By Jim Crane (Crown ’70)
Creating the playlist for the Crown 50th Reunion was a labor of love. I like to think of myself as up-to-date in some areas, but when it comes to popular music, I am completely stuck in the ‘50s, ‘60s, and early ‘70s.
I wanted to pull together music from our formative years during that time. I couldn’t do a rigorous sample, so I erred on the side of sheer quantity. There’s Motown, surf music, Beatles and Stones and Kinks and other British groups, Elvis, Dylan, Joan Baez, Joni Mitchell, Judy Collins, Linda Ronstadt, Crosby Stills Nash & Young, Aretha, Otis, Jackie Wilson, Supremes, Temps, Smokey Robinson and the Miracles, Four Tops, Folk Revival (inter alia, Ian and Sylvia, Buffy St. Marie, Peter Paul and Mary), some standard American pop from the ‘60s (e.g., Dean Martin and Barbara Streisand), some Country and Western (Loretta Lynn and Johnny Cash), American Pie, etc., etc., etc.
I made no attempt to be definitive or encyclopedic. I used what I had on hand, supplemented by a few purchases. It consists of music that I like, and a few that I thought should be included although I don’t especially care for them, e.g., the aforementioned CSN&Y.
I’m glad to have a chance to explain several inclusions. “Thus Spake Zarathustra” is on the list because it was the music scored for that famous early scene of the ape using a bone as a weapon in 1969’s “2001: A Space Odyssey,” a hugely popular and influential movie (and a favorite of my girlfriend at the time). Two the of the songs from the 1950’s are “Green Door” and “Heartbreak Hotel” (Elvis Presley). Apart from their merits as music, they’re on the list because during the Fall 1967 quarter, the first that I was at UCSC, I lived on 3rd Floor Maxwell House with Jim Lapsley, Henry Chu, and Richard (Animal!) Pearson. An AM station in Monterey had an all-request hour at 9 p.m. Every weekday night that quarter, one of us would call the station and request “Green Door” and “Heartbreak Hotel.” And every weekday night, the station obliged us (it probably had very few other requests), playing those songs as we listened together, singing along.
“Zorba’s Dance” and “Daichovo Horo” are the only nods to folk dancing, but the former is also a wink at Dave Karnos. Should have included “Strose To Soma Sou.” (Mikis Theodorakis died in September 2021.) “Ripple” is there because it’s a wonderful song and Jim Lapsley’s favorite Dead song.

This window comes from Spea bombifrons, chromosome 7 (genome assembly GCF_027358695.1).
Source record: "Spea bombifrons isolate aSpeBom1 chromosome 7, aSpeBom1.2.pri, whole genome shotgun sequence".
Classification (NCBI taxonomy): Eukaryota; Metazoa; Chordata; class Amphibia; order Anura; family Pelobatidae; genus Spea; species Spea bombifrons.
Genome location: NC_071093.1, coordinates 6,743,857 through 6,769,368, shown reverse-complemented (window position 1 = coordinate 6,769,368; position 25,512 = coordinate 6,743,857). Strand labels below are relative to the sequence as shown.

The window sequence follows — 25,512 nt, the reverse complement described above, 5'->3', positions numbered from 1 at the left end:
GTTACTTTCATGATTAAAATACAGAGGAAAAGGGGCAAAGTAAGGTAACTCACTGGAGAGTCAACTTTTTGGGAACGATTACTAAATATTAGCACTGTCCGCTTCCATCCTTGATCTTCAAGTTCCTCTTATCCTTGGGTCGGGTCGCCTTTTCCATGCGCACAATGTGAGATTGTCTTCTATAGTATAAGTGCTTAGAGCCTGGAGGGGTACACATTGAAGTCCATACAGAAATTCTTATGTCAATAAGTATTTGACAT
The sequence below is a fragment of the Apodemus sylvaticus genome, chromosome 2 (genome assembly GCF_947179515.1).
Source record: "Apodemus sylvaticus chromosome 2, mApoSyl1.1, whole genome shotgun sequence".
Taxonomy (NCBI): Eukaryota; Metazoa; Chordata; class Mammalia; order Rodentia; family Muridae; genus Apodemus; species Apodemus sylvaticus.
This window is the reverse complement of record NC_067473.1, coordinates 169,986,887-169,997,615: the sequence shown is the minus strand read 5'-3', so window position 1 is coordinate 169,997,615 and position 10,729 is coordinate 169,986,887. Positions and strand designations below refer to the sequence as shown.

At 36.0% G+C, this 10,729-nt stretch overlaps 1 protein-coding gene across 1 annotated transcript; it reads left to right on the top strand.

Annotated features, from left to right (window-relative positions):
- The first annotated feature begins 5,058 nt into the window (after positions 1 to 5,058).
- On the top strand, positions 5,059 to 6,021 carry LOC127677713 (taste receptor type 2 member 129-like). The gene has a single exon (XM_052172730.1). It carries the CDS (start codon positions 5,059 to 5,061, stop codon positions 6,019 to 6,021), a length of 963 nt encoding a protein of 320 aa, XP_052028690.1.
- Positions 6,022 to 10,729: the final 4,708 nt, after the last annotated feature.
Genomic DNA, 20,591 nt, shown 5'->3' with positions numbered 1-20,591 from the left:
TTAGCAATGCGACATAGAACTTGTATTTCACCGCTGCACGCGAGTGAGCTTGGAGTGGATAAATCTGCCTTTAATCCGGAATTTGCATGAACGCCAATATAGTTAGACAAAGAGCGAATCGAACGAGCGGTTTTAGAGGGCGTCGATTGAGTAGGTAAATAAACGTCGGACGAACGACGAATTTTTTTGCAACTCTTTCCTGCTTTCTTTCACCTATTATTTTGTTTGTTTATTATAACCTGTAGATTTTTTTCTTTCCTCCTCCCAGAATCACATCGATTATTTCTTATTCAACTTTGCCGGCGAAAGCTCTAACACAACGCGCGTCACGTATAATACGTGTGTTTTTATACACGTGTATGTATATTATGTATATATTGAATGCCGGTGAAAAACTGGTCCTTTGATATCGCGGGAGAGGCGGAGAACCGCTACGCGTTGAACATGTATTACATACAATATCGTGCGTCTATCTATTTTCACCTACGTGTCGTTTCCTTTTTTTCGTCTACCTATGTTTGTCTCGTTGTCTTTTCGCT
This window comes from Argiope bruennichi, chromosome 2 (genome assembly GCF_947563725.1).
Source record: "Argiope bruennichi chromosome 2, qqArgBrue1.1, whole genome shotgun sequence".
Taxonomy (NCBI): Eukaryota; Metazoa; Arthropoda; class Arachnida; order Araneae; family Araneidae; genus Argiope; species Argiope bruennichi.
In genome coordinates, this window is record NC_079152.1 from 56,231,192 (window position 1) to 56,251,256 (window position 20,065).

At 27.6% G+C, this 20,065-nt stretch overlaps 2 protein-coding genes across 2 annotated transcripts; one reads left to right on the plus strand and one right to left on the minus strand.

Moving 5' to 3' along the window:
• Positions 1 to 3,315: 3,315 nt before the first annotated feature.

“You Can Get It If You Really Want” by Jimmy Cliff is on the list, even though I’m not sure if it was released during my self-imposed time constraints. Why? Because it was on the soundtrack of the movie, “The Harder They Come,” which is, like, the greatest movie soundtrack in recorded history, with the possible exception of “Singin’ in the Rain.” Scott Joplin’s “The Entertainer,” from the soundtrack of “The Sting” is similarly included without regard for time constraints because I thought about including a song from the previous Paul Newman-Robert Redford movie, “Butch Cassidy and the Sundance Kid” which was within the time constraints, but I can’t stand the hit song from that movie, “Raindrops Keep Falling on My Head.” A final mention of a song outside of the time constraints is Bruce Springsteen’s “Rosalita (Come Out Tonight”) because I think it is the greatest rock ballad ever.
There’re very few jazz pieces, e.g., Cannonball Adderly’s “Mercy, Mercy, Mercy” and “Country Preacherman.” I didn’t think that jazz such as Miles Davis would work as background music at these events. Brubeck’s “Blue Rondo a la Turk” and “Take Five” are timeless but also just too ‘50s.
The list includes 354 items. If one assumes 2:30 minutes for each item, the list is about 22 hours long. To save space, the format is mp3@128 kbps. I was concerned about the audio quality but quickly discovered that I can no longer hear the difference between 128 kbps and higher rates on music of this type during casual listening.